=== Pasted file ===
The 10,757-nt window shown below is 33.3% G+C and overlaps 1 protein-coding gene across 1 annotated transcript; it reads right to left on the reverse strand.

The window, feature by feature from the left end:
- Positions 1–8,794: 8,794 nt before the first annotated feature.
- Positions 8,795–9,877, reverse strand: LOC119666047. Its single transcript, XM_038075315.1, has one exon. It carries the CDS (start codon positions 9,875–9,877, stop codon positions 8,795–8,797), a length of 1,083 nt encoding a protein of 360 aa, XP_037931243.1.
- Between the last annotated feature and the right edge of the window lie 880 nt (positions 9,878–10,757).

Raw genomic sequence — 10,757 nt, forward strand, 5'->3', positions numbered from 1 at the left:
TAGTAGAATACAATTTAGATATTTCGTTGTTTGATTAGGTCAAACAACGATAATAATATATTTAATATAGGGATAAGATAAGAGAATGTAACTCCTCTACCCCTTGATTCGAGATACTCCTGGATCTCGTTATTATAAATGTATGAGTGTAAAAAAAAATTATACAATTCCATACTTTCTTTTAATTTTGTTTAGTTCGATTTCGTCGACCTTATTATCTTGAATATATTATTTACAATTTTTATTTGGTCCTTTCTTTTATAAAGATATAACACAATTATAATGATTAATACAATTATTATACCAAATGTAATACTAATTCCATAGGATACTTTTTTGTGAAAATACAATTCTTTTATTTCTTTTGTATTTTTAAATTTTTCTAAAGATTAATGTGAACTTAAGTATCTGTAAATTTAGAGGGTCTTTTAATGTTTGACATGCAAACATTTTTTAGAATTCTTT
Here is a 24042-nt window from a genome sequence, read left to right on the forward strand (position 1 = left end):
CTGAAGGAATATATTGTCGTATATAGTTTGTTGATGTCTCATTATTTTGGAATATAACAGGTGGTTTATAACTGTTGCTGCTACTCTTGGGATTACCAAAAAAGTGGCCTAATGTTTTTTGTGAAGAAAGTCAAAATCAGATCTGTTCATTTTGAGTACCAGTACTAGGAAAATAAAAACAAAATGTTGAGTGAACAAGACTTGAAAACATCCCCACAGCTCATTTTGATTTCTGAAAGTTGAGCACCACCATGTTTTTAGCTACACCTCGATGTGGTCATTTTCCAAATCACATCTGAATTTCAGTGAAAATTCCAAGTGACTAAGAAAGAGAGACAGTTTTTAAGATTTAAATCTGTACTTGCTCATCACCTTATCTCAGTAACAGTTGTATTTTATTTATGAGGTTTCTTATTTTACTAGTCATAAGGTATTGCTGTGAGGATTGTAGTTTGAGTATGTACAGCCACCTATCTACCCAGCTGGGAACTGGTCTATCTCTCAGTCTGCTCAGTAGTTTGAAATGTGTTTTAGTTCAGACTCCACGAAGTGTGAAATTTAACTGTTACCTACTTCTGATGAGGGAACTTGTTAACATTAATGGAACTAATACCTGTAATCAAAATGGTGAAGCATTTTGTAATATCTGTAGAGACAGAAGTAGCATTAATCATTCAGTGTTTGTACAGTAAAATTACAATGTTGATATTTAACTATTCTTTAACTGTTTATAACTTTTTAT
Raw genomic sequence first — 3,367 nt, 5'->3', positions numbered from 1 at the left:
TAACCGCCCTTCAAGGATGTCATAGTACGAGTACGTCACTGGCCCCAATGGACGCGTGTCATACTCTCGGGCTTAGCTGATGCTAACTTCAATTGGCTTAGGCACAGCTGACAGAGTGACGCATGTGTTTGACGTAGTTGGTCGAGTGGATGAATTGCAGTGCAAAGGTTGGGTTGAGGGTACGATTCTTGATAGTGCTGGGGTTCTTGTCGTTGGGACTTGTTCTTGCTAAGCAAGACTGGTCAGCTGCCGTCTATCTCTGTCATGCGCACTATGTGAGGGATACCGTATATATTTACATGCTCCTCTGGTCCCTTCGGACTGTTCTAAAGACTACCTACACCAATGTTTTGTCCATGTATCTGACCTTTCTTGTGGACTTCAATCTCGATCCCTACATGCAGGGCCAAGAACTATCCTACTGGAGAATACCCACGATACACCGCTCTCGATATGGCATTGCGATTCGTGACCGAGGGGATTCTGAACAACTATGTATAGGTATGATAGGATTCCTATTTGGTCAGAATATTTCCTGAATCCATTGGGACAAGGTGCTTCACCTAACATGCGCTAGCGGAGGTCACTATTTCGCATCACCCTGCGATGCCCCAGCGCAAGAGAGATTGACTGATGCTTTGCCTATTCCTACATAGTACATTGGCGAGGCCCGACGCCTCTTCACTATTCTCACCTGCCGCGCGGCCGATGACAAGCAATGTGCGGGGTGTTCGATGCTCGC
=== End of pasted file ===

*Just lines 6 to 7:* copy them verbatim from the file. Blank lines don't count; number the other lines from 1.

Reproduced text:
Raw genomic sequence — 10,757 nt, forward strand, 5'->3', positions numbered from 1 at the left:
TAGTAGAATACAATTTAGATATTTCGTTGTTTGATTAGGTCAAACAACGATAATAATATATTTAATATAGGGATAAGATAAGAGAATGTAACTCCTCTACCCCTTGATTCGAGATACTCCTGGATCTCGTTATTATAAATGTATGAGTGTAAAAAAAAATTATACAATTCCATACTTTCTTTTAATTTTGTTTAGTTCGATTTCGTCGACCTTATTATCTTGAATATATTATTTACAATTTTTATTTGGTCCTTTCTTTTATAAAGATATAACACAATTATAATGATTAATACAATTATTATACCAAATGTAATACTAATTCCATAGGATACTTTTTTGTGAAAATACAATTCTTTTATTTCTTTTGTATTTTTAAATTTTTCTAAAGATTAATGTGAACTTAAGTATCTGTAAATTTAGAGGGTCTTTTAATGTTTGACATGCAAACATTTTTTAGAATTCTTT